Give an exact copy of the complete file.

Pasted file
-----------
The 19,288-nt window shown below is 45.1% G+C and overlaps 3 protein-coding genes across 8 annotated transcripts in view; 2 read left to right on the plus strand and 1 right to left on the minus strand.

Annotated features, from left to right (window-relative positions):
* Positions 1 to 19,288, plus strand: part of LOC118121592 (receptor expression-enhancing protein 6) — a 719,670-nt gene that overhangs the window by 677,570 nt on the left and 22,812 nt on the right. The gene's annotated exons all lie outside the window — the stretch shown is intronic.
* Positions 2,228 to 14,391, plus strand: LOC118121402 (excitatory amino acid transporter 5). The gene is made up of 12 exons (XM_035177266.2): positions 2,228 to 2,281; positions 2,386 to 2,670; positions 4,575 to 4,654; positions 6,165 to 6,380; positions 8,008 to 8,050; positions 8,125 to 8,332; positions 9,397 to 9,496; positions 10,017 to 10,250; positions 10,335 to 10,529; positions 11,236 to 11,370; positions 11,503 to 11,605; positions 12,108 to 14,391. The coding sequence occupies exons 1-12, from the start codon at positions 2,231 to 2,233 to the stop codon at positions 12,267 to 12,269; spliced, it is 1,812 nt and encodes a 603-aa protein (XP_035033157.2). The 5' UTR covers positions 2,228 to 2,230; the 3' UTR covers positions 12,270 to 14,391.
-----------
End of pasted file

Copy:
The 19,288-nt window shown below is 45.1% G+C and overlaps 3 protein-coding genes across 8 annotated transcripts in view; 2 read left to right on the plus strand and 1 right to left on the minus strand.

Annotated features, from left to right (window-relative positions):
* Positions 1 to 19,288, plus strand: part of LOC118121592 (receptor expression-enhancing protein 6) — a 719,670-nt gene that overhangs the window by 677,570 nt on the left and 22,812 nt on the right. The gene's annotated exons all lie outside the window — the stretch shown is intronic.
* Positions 2,228 to 14,391, plus strand: LOC118121402 (excitatory amino acid transporter 5). The gene is made up of 12 exons (XM_035177266.2): positions 2,228 to 2,281; positions 2,386 to 2,670; positions 4,575 to 4,654; positions 6,165 to 6,380; positions 8,008 to 8,050; positions 8,125 to 8,332; positions 9,397 to 9,496; positions 10,017 to 10,250; positions 10,335 to 10,529; positions 11,236 to 11,370; positions 11,503 to 11,605; positions 12,108 to 14,391. The coding sequence occupies exons 1-12, from the start codon at positions 2,231 to 2,233 to the stop codon at positions 12,267 to 12,269; spliced, it is 1,812 nt and encodes a 603-aa protein (XP_035033157.2). The 5' UTR covers positions 2,228 to 2,230; the 3' UTR covers positions 12,270 to 14,391.